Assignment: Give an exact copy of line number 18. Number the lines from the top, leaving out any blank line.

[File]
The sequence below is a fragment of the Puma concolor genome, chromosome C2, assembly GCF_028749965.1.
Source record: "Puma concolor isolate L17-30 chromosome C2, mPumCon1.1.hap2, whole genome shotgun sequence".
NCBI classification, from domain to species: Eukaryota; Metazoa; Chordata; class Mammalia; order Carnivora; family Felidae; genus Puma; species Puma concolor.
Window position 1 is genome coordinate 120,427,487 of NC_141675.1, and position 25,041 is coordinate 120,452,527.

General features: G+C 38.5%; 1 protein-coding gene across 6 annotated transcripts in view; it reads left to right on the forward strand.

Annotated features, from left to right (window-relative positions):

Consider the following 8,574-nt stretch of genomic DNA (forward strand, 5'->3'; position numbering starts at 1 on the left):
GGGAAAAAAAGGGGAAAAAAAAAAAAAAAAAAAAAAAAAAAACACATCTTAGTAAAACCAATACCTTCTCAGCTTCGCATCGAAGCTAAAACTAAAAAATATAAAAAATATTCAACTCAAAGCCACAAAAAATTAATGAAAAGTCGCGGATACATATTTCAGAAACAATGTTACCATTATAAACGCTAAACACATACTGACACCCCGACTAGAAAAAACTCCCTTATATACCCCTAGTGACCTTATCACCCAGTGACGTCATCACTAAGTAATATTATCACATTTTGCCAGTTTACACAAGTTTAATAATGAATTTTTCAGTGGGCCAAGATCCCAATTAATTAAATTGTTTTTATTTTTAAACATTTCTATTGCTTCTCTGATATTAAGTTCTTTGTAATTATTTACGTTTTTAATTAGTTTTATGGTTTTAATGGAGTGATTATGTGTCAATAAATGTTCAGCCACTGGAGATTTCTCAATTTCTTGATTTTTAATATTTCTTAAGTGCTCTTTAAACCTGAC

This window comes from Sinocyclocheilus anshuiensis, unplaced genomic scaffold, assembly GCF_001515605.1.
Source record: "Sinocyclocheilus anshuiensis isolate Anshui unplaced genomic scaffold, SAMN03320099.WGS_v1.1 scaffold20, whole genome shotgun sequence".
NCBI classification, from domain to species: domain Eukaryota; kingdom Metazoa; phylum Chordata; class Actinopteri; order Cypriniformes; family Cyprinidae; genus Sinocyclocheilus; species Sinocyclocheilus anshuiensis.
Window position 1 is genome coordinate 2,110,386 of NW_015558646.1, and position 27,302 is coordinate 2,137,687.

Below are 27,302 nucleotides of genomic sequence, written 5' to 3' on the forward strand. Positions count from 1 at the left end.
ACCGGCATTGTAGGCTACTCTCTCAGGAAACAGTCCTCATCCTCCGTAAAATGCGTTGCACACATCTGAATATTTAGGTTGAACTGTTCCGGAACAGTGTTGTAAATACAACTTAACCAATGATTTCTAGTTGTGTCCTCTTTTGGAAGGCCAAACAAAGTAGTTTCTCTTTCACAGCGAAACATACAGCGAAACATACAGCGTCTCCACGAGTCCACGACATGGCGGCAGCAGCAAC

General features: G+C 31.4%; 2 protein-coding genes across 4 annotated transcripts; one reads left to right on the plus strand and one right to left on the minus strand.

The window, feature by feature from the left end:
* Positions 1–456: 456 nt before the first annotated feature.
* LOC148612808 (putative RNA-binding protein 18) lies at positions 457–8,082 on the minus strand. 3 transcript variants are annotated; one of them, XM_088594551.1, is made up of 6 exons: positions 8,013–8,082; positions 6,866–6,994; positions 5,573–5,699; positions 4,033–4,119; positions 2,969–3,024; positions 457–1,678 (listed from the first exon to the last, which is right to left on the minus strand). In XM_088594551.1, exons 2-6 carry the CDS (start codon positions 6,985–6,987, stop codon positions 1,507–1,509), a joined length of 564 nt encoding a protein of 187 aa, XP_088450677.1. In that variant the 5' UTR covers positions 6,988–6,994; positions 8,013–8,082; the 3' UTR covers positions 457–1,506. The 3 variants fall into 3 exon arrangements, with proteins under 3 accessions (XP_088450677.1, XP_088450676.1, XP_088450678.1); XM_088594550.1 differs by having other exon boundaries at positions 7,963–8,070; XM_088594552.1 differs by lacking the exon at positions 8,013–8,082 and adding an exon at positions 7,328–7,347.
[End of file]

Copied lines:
* LOC148612808 (putative RNA-binding protein 18) lies at positions 457–8,082 on the minus strand. 3 transcript variants are annotated; one of them, XM_088594551.1, is made up of 6 exons: positions 8,013–8,082; positions 6,866–6,994; positions 5,573–5,699; positions 4,033–4,119; positions 2,969–3,024; positions 457–1,678 (listed from the first exon to the last, which is right to left on the minus strand). In XM_088594551.1, exons 2-6 carry the CDS (start codon positions 6,985–6,987, stop codon positions 1,507–1,509), a joined length of 564 nt encoding a protein of 187 aa, XP_088450677.1. In that variant the 5' UTR covers positions 6,988–6,994; positions 8,013–8,082; the 3' UTR covers positions 457–1,506. The 3 variants fall into 3 exon arrangements, with proteins under 3 accessions (XP_088450677.1, XP_088450676.1, XP_088450678.1); XM_088594550.1 differs by having other exon boundaries at positions 7,963–8,070; XM_088594552.1 differs by lacking the exon at positions 8,013–8,082 and adding an exon at positions 7,328–7,347.